Wednesday, August 12, 2009

What Eric Evans Would Have Changed in the DDD Book.

Here are my notes of Eric Evans talk What I've learned about DDD since the book


Emphasize that the collaboration with the domain experts is essential. It is up to you to show the domain experts how valuable their collaboration is. If they cannot see the value of participating in the project, they will not to a good job, and they will try to avoid it.

Always produce at least three bad models. These models help to emphasize what is important.

The chapters "Distillation of the Core Domain" and "Context Mapping and Boundaries" should have been moved to the start of the big since these are the most essential areas.

Changes to Building Blocks

Domain Events

There is one new Building Block and it is the Event Object. The Event Object is an object the represents an Event that is significant to a domain expert. A benefit of domain events is that they give clearer, more expressive, models.

The events can be used for: - Representing the state (history) of entities. - Decouple systems with event streams (publish-subscribe) - Enable high-performance system.


Evans want to emphasize som things of aggregates. The boundaries of an aggregate need to contain transactions, distribution and concurrency.

When modelling the aggregates it is important to not over-specify on what part of the aggregate the properties and invariants are placed. Even though they are commonly placed on the aggregate root, this is not essential and it gives you a freedom if you not specify it too hard and too early.

Strategic Design

Large-Scale Structure does not come up very often and would probably have been left out of the book.

It is important to not spread modelling to thin, and to focus on the core domain and to create a clean bounded context.

Collaboration Patterns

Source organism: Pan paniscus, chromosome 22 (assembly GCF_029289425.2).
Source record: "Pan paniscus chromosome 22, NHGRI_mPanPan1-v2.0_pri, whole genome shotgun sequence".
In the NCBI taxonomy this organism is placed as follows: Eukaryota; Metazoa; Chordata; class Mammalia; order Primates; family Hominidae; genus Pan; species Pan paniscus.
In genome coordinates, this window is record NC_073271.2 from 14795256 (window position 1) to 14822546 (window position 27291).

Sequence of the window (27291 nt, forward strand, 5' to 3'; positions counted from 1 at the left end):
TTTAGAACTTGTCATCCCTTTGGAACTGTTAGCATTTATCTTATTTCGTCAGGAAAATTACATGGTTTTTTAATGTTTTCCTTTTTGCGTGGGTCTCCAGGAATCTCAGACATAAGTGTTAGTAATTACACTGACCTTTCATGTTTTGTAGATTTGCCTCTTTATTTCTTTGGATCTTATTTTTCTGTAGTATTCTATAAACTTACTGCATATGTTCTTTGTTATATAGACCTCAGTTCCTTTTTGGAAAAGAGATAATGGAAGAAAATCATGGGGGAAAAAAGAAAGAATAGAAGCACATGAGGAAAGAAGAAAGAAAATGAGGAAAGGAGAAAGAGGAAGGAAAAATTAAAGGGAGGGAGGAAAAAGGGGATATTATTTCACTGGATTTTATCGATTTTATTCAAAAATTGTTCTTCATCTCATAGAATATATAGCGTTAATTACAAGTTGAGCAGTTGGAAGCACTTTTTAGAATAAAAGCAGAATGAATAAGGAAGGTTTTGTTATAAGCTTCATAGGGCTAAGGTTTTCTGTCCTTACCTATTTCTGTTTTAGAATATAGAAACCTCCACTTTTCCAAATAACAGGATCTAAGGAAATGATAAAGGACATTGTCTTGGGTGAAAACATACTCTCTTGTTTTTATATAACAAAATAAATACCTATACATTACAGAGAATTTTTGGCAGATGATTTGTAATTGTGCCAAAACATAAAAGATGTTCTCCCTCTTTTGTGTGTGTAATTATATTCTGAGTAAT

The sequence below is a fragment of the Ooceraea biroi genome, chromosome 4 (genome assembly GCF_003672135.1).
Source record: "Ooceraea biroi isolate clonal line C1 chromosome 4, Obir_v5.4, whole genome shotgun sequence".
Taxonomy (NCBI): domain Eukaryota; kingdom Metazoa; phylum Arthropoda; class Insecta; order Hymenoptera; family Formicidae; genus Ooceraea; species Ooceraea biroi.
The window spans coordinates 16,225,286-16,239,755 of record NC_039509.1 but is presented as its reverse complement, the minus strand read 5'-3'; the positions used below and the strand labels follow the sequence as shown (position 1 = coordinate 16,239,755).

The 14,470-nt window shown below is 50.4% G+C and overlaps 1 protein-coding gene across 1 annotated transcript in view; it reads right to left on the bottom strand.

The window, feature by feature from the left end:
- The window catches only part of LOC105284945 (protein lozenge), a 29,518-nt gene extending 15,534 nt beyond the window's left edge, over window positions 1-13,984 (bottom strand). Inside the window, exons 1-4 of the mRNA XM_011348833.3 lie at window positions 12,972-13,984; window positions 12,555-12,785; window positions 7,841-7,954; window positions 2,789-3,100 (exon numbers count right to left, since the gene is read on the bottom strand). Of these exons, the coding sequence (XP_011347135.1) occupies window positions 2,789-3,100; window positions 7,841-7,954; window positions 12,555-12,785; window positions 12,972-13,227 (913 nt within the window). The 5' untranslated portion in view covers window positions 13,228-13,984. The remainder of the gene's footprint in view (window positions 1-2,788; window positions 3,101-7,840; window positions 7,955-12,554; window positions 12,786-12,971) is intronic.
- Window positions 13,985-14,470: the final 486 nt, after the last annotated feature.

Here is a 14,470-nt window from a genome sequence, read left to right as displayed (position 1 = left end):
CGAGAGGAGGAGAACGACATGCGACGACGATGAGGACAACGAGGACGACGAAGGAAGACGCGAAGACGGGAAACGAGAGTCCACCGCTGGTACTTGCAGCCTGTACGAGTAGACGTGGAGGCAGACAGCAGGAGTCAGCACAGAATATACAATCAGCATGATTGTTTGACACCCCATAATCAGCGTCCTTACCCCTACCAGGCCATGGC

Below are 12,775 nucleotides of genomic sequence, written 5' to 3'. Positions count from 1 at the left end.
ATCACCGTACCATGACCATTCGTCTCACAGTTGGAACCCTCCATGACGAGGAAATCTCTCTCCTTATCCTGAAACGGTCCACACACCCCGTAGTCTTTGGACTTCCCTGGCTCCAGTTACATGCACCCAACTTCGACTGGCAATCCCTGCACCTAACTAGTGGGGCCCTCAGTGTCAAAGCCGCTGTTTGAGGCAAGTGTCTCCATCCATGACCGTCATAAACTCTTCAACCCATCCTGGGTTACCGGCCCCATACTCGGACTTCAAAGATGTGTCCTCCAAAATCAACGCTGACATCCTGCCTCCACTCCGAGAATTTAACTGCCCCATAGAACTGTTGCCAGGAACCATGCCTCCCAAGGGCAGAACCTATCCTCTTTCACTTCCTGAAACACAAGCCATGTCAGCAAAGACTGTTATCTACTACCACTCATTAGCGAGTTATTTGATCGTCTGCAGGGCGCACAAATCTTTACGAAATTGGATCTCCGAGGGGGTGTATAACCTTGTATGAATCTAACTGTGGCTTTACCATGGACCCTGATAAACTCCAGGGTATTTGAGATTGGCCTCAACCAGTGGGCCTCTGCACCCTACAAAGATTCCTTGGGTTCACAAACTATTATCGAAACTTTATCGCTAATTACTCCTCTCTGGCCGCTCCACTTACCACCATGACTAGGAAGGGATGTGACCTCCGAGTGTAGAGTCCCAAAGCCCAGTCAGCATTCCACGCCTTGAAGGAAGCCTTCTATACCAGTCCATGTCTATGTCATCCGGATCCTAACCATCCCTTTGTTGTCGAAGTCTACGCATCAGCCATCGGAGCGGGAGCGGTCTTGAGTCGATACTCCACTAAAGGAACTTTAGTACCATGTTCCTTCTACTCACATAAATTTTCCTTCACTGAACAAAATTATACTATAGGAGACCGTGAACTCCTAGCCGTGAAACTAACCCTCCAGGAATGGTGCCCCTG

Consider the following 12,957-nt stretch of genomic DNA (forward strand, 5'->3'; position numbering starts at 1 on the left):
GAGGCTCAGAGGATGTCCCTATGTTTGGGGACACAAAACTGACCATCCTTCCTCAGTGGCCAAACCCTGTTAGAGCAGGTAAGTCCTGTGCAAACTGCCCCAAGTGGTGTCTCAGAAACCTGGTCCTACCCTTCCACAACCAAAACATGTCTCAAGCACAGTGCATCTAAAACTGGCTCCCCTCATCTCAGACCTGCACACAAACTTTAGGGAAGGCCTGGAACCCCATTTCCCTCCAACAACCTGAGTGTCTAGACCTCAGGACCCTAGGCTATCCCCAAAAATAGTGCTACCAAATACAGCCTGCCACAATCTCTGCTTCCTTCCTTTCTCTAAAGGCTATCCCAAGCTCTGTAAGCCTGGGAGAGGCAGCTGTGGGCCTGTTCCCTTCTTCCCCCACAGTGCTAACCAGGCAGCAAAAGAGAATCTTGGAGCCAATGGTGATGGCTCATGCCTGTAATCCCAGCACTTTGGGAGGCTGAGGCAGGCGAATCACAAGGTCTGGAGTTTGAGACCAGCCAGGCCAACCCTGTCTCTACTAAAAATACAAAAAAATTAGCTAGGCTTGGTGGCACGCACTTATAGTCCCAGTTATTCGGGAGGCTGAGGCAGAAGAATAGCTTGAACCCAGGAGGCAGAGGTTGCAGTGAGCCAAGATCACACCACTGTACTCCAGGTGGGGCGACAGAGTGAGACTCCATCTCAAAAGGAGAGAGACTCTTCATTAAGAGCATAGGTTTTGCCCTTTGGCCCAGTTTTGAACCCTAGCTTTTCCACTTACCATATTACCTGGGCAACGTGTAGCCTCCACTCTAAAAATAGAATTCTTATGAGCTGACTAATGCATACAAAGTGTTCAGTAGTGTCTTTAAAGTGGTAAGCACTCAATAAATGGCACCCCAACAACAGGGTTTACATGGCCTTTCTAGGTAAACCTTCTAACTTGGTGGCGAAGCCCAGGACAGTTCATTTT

There is two new collaboration pattern called Partners. This pattern differs from the other collaboration patterns in that it is cooperative and mutually dependent.

Another pattern is the Big Ball of Mud"_. This pattern is known as an anti-pattern since it implies that the code is just fixed as things go. This pattern is utterly pragmatic but the point Evans is making is that if there is a Big Ball of Mud in the system, it is important to define the boundaries of it, so that it doesn't spread to other systems that are more rigorously architected.

Context Mapping

  • What models do we know of?
  • Where does each apply? Define boundaries in words?
  • Where is the information exchanged?
  • The service interface may define a context boundary.


  • The service interface must be defined in some context.
  • Internals also, but often not the same one.
  • The service interface may define a context boundary.

Precisions Designs are Fragile

Sophisticated design techniques are wasted in a ball of mud. It must be isolated with an Anti-Corruption Layer.

Not all of a large system will be well designed. Figure out what part of the system is most critical and benefits most from a really nice design.

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